Carrboro TV Producer Uncovers “The REAL Mayberry”

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Photo by Briana Brough
Photo by Briana Brough

Producer Bill Hayes spent his childhood working hard on his father’s 300-acre tobacco and dairy farm in Mount Airy, waiting for the day when he could leave small-town North Carolina to make it big.

Eventually, he’d realize that dream, finding success churning out hit TV shows like TLC’s “Jon and Kate Plus 8” and “19 Kids and Counting” – all from his small production house, Figure 8 Films, tucked away on West Weaver Street in the heart of Carrboro.

Still, this farm boy made good could never turn his back on his humble beginnings.

And in recent years, as Bill started to witness the once bustling manufacturing town – and inspiration for the much-loved 1960s TV sitcom starring another native, Andy Griffith – get hit hard by the economic downturn, he knew he had to tell its story.

“My hometown is an interesting place. It’s similar and very different to the TV show. The real-life Mount Airy is more complicated,” he observes. 

“I started spending more time [there] and I looked around, and go, ‘Wow, here’s a town of almost 10,000 people that lost almost 10,000 jobs. How could this be? As I started digging, I realized that small-town America has got a problem, which makes it good fodder for a documentary.”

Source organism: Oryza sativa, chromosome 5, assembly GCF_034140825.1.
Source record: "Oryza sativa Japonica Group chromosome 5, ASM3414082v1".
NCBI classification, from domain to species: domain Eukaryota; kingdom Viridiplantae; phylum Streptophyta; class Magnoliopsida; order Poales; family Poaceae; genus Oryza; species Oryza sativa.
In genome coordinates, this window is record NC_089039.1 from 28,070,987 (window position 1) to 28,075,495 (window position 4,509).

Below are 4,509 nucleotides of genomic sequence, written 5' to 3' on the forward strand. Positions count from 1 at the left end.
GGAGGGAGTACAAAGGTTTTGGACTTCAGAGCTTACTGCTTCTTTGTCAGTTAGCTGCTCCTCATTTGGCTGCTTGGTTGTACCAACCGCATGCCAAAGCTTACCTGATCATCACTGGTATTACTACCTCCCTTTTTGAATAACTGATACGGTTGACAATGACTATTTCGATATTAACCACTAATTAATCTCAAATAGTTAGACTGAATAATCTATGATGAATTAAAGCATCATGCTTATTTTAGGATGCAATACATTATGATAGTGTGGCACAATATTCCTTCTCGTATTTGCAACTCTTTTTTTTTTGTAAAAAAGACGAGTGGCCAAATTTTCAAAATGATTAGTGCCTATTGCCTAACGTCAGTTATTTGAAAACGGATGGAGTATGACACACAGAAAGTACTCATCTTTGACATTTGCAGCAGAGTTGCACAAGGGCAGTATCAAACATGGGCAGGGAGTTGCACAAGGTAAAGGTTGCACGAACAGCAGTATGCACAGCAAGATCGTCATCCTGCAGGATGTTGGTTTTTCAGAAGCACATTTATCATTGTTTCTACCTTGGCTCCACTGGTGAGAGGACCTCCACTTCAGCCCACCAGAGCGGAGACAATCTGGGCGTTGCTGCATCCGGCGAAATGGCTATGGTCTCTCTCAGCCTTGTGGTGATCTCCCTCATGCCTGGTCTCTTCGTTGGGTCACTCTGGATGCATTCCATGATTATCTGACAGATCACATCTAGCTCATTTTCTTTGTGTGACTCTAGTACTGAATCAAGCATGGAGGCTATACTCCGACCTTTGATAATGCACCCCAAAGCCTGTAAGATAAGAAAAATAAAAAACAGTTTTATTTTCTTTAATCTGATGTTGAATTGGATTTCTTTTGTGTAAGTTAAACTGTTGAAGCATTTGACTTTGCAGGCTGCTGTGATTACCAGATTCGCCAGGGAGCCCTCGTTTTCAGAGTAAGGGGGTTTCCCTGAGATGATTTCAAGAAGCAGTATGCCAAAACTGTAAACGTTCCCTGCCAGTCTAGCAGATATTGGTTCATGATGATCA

Through his second company, Thunder Mountain Media, Bill recently released “The REAL Mayberry,” a film that explores the real-life characters of his hometown and the challenges they face to secure the town’s survival.

With a nod to its past, the film includes clips from “The Andy Griffith Show” alongside interviews with a cast of colorful locals: downtown business owners, farmers, factory workers, artists and millennials.

Bill’s wife, Diane, 42, and infant son, Gabe, also make an appearance, as does his now-deceased father, who can be seen making moonshine in old family video footage.

Surprisingly, Bill was reluctant to narrate the film himself because “the journalist in him” didn’t feel comfortable becoming part of the story.

But his production crew managed to convince him otherwise. “As the filmmaker, who also grew up in Mount Airy, he has a knowledge, respect and love of the area that gave the film a very personal approach,” says Erin Cuevas, executive producer with Thunder Mountain Media.

Ultimately, the film’s message remains hopeful. “I’m a flaming optimist,” says Bill. “I believe in our country and small-town America. There are so many great things about it, but it’s challenged to exist. If we can help tell a story that might in some way help rural America be healthier, that’s a good thing.”

The film is now available to rent or purchase through, iTunes, Amazon and Google Play. DVDS are also available on Amazon.

To read more about Bill Hayes’ life in Chapel Hill and his thoughts on fatherhood after 60, check out CHM’s First Person interview here.

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Chantal Allam

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